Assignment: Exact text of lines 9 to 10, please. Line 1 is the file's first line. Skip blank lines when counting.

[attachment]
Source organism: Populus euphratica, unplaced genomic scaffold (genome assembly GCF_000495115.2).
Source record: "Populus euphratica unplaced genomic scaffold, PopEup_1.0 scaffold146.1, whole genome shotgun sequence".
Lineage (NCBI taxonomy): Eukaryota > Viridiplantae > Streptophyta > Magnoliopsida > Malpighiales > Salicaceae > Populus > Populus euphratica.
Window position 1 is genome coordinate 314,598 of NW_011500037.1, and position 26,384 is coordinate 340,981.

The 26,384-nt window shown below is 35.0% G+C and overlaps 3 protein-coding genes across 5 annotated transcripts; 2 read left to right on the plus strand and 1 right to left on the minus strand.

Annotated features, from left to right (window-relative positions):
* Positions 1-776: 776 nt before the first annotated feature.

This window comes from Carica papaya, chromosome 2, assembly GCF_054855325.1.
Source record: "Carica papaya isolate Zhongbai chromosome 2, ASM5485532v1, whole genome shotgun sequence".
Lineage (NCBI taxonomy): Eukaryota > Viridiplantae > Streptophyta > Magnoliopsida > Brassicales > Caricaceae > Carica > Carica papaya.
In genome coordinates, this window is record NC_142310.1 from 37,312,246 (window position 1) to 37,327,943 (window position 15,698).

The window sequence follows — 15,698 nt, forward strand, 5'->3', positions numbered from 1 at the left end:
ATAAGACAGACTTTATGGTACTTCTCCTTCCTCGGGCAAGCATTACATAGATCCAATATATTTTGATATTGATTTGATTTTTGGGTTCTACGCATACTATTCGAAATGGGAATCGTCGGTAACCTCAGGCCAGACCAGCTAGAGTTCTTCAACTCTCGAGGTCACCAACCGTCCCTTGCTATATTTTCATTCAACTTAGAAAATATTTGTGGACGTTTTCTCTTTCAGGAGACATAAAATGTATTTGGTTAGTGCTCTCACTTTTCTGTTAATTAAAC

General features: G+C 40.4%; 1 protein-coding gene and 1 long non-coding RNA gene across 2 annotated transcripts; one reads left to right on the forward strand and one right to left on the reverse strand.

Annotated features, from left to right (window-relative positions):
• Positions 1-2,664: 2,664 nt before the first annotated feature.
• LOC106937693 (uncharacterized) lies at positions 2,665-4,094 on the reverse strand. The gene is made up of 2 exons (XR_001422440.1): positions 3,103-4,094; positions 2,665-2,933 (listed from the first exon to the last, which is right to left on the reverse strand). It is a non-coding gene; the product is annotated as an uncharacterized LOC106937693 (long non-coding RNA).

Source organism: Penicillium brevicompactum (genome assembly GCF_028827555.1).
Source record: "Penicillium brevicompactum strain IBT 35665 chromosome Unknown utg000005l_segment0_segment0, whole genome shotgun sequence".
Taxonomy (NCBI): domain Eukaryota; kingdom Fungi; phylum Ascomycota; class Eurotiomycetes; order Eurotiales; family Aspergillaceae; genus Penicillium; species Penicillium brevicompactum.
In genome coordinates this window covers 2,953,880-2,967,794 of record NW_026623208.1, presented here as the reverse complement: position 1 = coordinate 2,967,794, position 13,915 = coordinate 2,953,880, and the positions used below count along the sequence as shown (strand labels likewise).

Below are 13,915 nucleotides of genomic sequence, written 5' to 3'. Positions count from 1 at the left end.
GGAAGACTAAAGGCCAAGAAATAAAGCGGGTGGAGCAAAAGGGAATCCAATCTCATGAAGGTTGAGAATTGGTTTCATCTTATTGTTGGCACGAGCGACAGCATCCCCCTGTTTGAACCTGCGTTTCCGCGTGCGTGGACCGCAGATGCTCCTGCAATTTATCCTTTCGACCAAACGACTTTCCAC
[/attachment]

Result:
Source record: "Carica papaya isolate Zhongbai chromosome 2, ASM5485532v1, whole genome shotgun sequence".
Lineage (NCBI taxonomy): Eukaryota > Viridiplantae > Streptophyta > Magnoliopsida > Brassicales > Caricaceae > Carica > Carica papaya.